SDRafif, you spoke with women from other post-conflict countries about reconciliation. How does the reconciliation process begin?

RJThe principle is, if you kill my son, and I kill your son … we are both widows. Because this conflict has been going on for so long, every Syrian at this point has lost someone, and been impacted in some way, regardless of political background, so how do we achieve short-  and long-term transitional justice? How do we rebuild a country that has been largely destroyed? We cannot let hatred- sectarian or otherwise- dictate how we rebuild the country. We have to focus on the country, and bring our children back to grow up and become active and productive members of society.

SD: How has ISIS changed daily life for women in Syria? How are women responding?

RJ: In some cases, women are rising to the challenge. Women are re-affirming their vows to fight for peace, for the country, to not give up. We have always wanted a free, just democratic state for all Syrians. The women who are part of the revolution have always wanted an effective and credible state.

ISIS and the regime are pretty much one and the same; they are both brutal dictatorships. There are whole areas in northern Syria where ISIS’ positions remain untouched, while FSA positions are bombed to pieces.

What people need to realize is that the majority of Syrians are peaceful. We don’t want to fall into two camps. We don’t believe in Assad vs. the jihadists. There is a third camp – one that wants a free, democratic Syria.

Women bear the brunt of violence (sexual, physical) in the war, but have also become breadwinners, because they have lost the men in their family.

RA: I’ve seen girls in Raqqa protesting, holding banners in front of ISIS centers, with really strong Arabic phrases saying things like ‘you’re not going to change our life. We are here and going to continue to live.’ I know an activist who is really brave, she protested there in front of their center for days, holding this banner. So yes, they are speaking out loudly now, what they think and what they want to see and to do.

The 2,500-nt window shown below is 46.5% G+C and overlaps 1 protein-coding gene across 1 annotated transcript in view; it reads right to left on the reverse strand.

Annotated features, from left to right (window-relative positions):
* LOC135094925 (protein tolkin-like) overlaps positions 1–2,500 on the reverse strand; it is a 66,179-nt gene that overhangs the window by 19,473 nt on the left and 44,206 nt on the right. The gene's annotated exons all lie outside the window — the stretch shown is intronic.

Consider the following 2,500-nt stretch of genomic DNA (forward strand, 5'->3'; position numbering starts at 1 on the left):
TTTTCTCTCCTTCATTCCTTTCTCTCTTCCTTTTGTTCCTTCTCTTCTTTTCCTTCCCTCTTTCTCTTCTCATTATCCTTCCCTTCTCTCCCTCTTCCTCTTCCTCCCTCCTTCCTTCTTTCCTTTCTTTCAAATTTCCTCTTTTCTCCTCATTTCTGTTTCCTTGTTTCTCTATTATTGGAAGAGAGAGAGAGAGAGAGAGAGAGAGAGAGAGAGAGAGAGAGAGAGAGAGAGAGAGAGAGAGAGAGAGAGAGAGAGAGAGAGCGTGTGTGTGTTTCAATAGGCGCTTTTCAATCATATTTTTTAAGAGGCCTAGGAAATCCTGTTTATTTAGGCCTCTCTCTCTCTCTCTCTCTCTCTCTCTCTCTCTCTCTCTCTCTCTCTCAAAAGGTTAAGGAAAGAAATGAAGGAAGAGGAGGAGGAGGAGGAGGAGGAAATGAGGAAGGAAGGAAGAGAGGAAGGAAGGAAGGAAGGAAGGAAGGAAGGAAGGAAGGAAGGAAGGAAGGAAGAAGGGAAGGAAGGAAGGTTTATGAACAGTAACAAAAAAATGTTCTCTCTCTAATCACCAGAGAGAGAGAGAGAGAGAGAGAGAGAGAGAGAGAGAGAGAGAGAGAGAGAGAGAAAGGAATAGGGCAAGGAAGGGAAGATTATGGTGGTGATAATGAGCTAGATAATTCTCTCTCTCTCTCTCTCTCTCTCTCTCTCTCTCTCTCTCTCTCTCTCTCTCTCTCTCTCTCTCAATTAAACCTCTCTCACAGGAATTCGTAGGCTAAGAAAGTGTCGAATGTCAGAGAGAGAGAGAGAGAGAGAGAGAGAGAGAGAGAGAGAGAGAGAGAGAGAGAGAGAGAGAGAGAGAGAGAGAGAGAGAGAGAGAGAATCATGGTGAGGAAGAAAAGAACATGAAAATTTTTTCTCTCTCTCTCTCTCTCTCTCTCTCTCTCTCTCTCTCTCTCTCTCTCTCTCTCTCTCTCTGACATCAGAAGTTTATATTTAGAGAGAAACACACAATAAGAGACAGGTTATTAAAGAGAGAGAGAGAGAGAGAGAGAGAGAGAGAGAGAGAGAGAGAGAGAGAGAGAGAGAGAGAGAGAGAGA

SD: How is this change in social fabric playing out on the ground?

RJ: We need to empower women with the tools and training they need so they can thrive in their perspective fields. Syrian women are going to have to rebuild the country on an emotional level, cultural, physical level.

We can’t rely on traditional gender roles. We need to look at women as citizens, people. Women have lost their brothers, fathers, sons…but are also trained doctors, lawyers, professor, engineers, and yet they have to take on additional responsibilities.

I think what women are doing right now is a form of resistance. Ultimately, if we don’t address women’s rights in the context of human rights, what is this fight about?

We have to remember that women have been raped, sexualized torture has been used to crush decent. We have to remember that women have stepped up from the beginning and taken action to deliver what is necessary.

Women in refugee camps aren’t receiving sanitary pads in their health baskets, that is wasn’t even a part of the thought process in delivering aid, and some women have resorted to selling food coupons in exchange for sanitary pads…

The fundamental lack of knowledge -or maybe its sexism and misogyny – buts its extremely detrimental that basic women’s needs aren’t even considered in the peace process. Men think about things in terms of arms. They aren’t thinking that women of certain ages need certain medical supplies. They aren’t thinking the fact that bombs erupted in someone’s home, and that children and women have injuries. They aren’t thinking about the weather and what it takes to survive, basic food and medical supplies. They aren’t thinking that women of a certain age need certain medical supplies.

RA: Support their activities, especially of those who are establishing things to earn a living. It’s partly providing those who are working in the field of awareness with materials, with guidelines.

SD: What’s the best way to include women not on the ground — like refugees and Syrian-Americans — in the peace process?

RJ: Women represent more than half of Syrian society. Whatever we are doing and regardless of where we are living, we can join the case in fighting for civilians in Syria and civil society. Of course women abroad have the luxury of not being bombarded, but that doesn’t change the fact that we are all Syrians rooting for the same thing that Syrians inside Syria want.

Ultimately, we have to ask ourselves if we are prepared to lose another 500,000 people.You have to ask yourself, at one point are we actually violating the human rights of people who have yet to be born?